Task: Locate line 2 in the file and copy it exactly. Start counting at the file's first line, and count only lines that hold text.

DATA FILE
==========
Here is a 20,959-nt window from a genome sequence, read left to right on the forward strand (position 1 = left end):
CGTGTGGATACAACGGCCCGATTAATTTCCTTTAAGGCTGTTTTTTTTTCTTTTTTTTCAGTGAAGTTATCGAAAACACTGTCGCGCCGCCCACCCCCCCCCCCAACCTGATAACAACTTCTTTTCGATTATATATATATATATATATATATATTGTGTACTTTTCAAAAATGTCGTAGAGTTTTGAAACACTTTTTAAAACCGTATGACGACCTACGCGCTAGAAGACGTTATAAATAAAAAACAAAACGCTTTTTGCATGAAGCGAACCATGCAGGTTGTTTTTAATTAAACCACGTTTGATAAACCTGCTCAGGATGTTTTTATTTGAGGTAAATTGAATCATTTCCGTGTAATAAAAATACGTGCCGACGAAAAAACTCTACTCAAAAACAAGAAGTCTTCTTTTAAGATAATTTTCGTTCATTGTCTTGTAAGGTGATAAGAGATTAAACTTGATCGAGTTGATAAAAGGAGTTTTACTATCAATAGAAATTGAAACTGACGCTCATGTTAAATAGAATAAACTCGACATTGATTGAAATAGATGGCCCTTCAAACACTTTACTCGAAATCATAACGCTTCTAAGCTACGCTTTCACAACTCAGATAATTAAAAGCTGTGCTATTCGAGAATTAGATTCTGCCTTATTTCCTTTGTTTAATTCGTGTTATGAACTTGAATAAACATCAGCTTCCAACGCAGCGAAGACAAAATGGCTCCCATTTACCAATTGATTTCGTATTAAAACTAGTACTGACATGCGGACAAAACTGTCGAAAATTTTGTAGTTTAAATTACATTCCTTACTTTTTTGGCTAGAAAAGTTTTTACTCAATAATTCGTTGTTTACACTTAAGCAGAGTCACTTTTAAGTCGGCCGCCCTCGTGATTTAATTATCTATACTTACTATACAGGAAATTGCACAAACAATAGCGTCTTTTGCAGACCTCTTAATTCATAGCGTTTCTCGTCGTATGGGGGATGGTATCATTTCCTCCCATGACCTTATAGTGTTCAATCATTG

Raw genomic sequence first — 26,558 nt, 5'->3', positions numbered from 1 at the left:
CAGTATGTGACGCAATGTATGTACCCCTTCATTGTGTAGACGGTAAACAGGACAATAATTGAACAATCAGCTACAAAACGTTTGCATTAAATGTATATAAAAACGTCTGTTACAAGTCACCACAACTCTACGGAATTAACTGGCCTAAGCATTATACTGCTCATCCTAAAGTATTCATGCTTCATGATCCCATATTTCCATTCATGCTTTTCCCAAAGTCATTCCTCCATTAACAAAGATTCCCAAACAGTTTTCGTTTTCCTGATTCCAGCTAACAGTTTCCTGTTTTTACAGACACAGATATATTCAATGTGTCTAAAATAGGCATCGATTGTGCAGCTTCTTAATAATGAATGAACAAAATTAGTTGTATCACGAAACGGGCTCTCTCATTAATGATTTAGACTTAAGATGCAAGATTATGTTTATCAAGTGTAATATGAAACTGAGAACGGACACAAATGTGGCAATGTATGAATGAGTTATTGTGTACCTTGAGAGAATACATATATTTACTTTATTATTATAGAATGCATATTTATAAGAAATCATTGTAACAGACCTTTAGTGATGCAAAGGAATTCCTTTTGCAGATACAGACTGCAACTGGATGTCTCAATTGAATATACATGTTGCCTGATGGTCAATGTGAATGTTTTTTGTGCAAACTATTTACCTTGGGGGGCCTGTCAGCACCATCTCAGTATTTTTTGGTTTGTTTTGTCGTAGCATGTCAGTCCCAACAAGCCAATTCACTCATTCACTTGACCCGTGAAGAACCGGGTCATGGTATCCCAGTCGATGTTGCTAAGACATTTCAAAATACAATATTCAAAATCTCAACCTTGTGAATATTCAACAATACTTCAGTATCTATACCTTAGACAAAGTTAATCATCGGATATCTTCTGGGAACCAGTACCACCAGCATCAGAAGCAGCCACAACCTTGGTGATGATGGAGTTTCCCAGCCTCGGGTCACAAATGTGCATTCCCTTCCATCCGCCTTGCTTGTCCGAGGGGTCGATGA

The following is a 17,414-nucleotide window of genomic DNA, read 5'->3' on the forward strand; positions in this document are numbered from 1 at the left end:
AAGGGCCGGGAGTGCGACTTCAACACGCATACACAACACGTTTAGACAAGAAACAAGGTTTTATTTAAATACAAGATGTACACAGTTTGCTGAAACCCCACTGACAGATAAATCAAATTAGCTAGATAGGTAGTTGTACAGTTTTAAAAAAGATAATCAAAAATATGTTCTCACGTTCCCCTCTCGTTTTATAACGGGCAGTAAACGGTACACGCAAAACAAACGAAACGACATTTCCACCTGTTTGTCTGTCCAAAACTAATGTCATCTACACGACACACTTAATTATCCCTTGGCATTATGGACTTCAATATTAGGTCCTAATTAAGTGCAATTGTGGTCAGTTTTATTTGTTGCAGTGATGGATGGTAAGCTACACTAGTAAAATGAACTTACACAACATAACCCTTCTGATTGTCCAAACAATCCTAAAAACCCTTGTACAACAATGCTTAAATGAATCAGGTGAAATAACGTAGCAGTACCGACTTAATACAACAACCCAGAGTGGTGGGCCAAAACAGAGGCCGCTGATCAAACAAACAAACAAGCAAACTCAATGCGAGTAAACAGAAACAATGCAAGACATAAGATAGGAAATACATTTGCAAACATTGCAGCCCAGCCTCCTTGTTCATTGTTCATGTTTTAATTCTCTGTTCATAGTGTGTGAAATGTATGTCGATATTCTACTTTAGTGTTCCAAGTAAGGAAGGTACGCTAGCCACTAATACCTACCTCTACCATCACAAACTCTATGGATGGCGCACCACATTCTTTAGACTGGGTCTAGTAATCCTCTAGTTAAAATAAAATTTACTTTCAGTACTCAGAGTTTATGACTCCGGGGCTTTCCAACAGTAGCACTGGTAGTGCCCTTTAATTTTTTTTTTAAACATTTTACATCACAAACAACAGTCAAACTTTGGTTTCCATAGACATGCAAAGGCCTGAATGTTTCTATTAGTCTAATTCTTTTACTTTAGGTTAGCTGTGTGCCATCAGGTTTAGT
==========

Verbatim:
CGTGTGGATACAACGGCCCGATTAATTTCCTTTAAGGCTGTTTTTTTTTCTTTTTTTTCAGTGAAGTTATCGAAAACACTGTCGCGCCGCCCACCCCCCCCCCCAACCTGATAACAACTTCTTTTCGATTATATATATATATATATATATATATTGTGTACTTTTCAAAAATGTCGTAGAGTTTTGAAACACTTTTTAAAACCGTATGACGACCTACGCGCTAGAAGACGTTATAAATAAAAAACAAAACGCTTTTTGCATGAAGCGAACCATGCAGGTTGTTTTTAATTAAACCACGTTTGATAAACCTGCTCAGGATGTTTTTATTTGAGGTAAATTGAATCATTTCCGTGTAATAAAAATACGTGCCGACGAAAAAACTCTACTCAAAAACAAGAAGTCTTCTTTTAAGATAATTTTCGTTCATTGTCTTGTAAGGTGATAAGAGATTAAACTTGATCGAGTTGATAAAAGGAGTTTTACTATCAATAGAAATTGAAACTGACGCTCATGTTAAATAGAATAAACTCGACATTGATTGAAATAGATGGCCCTTCAAACACTTTACTCGAAATCATAACGCTTCTAAGCTACGCTTTCACAACTCAGATAATTAAAAGCTGTGCTATTCGAGAATTAGATTCTGCCTTATTTCCTTTGTTTAATTCGTGTTATGAACTTGAATAAACATCAGCTTCCAACGCAGCGAAGACAAAATGGCTCCCATTTACCAATTGATTTCGTATTAAAACTAGTACTGACATGCGGACAAAACTGTCGAAAATTTTGTAGTTTAAATTACATTCCTTACTTTTTTGGCTAGAAAAGTTTTTACTCAATAATTCGTTGTTTACACTTAAGCAGAGTCACTTTTAAGTCGGCCGCCCTCGTGATTTAATTATCTATACTTACTATACAGGAAATTGCACAAACAATAGCGTCTTTTGCAGACCTCTTAATTCATAGCGTTTCTCGTCGTATGGGGGATGGTATCATTTCCTCCCATGACCTTATAGTGTTCAATCATTG